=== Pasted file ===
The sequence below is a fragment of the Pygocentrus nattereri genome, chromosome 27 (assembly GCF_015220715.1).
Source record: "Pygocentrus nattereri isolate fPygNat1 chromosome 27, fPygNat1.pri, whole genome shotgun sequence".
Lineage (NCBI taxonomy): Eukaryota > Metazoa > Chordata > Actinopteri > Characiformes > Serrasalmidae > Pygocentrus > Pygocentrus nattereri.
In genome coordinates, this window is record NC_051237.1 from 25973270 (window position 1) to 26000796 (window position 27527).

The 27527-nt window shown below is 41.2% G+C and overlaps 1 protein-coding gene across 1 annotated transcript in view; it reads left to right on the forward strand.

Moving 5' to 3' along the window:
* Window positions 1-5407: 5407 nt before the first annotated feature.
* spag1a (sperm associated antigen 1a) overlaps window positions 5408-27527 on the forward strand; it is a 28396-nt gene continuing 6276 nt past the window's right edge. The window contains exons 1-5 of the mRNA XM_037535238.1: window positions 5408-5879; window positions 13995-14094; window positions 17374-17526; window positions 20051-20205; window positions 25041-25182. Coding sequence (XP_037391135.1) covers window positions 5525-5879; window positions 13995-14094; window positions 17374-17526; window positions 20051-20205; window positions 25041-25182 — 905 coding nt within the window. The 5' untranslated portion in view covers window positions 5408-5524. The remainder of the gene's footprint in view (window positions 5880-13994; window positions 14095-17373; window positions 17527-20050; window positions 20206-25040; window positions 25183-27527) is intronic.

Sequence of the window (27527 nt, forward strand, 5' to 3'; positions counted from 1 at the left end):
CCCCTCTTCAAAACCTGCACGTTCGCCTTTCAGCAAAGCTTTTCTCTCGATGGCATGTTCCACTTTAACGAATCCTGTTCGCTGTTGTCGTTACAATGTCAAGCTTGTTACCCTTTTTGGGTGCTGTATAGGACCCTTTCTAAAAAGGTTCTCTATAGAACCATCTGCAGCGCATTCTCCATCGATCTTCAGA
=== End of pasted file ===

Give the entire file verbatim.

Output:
The sequence below is a fragment of the Pygocentrus nattereri genome, chromosome 27 (assembly GCF_015220715.1).
Source record: "Pygocentrus nattereri isolate fPygNat1 chromosome 27, fPygNat1.pri, whole genome shotgun sequence".
Lineage (NCBI taxonomy): Eukaryota > Metazoa > Chordata > Actinopteri > Characiformes > Serrasalmidae > Pygocentrus > Pygocentrus nattereri.
In genome coordinates, this window is record NC_051237.1 from 25973270 (window position 1) to 26000796 (window position 27527).

The 27527-nt window shown below is 41.2% G+C and overlaps 1 protein-coding gene across 1 annotated transcript in view; it reads left to right on the forward strand.

Moving 5' to 3' along the window:
* Window positions 1-5407: 5407 nt before the first annotated feature.
* spag1a (sperm associated antigen 1a) overlaps window positions 5408-27527 on the forward strand; it is a 28396-nt gene continuing 6276 nt past the window's right edge. The window contains exons 1-5 of the mRNA XM_037535238.1: window positions 5408-5879; window positions 13995-14094; window positions 17374-17526; window positions 20051-20205; window positions 25041-25182. Coding sequence (XP_037391135.1) covers window positions 5525-5879; window positions 13995-14094; window positions 17374-17526; window positions 20051-20205; window positions 25041-25182 — 905 coding nt within the window. The 5' untranslated portion in view covers window positions 5408-5524. The remainder of the gene's footprint in view (window positions 5880-13994; window positions 14095-17373; window positions 17527-20050; window positions 20206-25040; window positions 25183-27527) is intronic.

Sequence of the window (27527 nt, forward strand, 5' to 3'; positions counted from 1 at the left end):
CCCCTCTTCAAAACCTGCACGTTCGCCTTTCAGCAAAGCTTTTCTCTCGATGGCATGTTCCACTTTAACGAATCCTGTTCGCTGTTGTCGTTACAATGTCAAGCTTGTTACCCTTTTTGGGTGCTGTATAGGACCCTTTCTAAAAAGGTTCTCTATAGAACCATCTGCAGCGCATTCTCCATCGATCTTCAGA